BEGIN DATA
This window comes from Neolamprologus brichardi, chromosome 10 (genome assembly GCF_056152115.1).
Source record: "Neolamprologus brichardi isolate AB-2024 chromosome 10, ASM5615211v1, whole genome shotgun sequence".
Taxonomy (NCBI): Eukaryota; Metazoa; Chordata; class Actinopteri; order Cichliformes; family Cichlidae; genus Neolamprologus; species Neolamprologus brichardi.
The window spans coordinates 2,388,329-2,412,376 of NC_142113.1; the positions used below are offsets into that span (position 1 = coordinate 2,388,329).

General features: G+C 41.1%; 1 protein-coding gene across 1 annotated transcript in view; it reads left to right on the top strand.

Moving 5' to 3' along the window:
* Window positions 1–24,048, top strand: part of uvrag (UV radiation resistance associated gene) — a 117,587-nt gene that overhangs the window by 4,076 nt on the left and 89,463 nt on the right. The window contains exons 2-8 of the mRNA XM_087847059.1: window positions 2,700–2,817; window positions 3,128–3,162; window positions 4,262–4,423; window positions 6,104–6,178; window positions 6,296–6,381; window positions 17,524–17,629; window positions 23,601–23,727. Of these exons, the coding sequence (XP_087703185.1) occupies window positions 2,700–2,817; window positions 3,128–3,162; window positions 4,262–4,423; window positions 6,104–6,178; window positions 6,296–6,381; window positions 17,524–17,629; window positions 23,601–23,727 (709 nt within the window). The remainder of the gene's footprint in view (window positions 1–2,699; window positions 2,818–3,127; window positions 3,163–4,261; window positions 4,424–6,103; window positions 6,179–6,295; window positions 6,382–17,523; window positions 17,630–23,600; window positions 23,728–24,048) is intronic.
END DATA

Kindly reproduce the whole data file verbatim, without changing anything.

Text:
This window comes from Neolamprologus brichardi, chromosome 10 (genome assembly GCF_056152115.1).
Source record: "Neolamprologus brichardi isolate AB-2024 chromosome 10, ASM5615211v1, whole genome shotgun sequence".
Taxonomy (NCBI): Eukaryota; Metazoa; Chordata; class Actinopteri; order Cichliformes; family Cichlidae; genus Neolamprologus; species Neolamprologus brichardi.
The window spans coordinates 2,388,329-2,412,376 of NC_142113.1; the positions used below are offsets into that span (position 1 = coordinate 2,388,329).

General features: G+C 41.1%; 1 protein-coding gene across 1 annotated transcript in view; it reads left to right on the top strand.

Moving 5' to 3' along the window:
* Window positions 1–24,048, top strand: part of uvrag (UV radiation resistance associated gene) — a 117,587-nt gene that overhangs the window by 4,076 nt on the left and 89,463 nt on the right. The window contains exons 2-8 of the mRNA XM_087847059.1: window positions 2,700–2,817; window positions 3,128–3,162; window positions 4,262–4,423; window positions 6,104–6,178; window positions 6,296–6,381; window positions 17,524–17,629; window positions 23,601–23,727. Of these exons, the coding sequence (XP_087703185.1) occupies window positions 2,700–2,817; window positions 3,128–3,162; window positions 4,262–4,423; window positions 6,104–6,178; window positions 6,296–6,381; window positions 17,524–17,629; window positions 23,601–23,727 (709 nt within the window). The remainder of the gene's footprint in view (window positions 1–2,699; window positions 2,818–3,127; window positions 3,163–4,261; window positions 4,424–6,103; window positions 6,179–6,295; window positions 6,382–17,523; window positions 17,630–23,600; window positions 23,728–24,048) is intronic.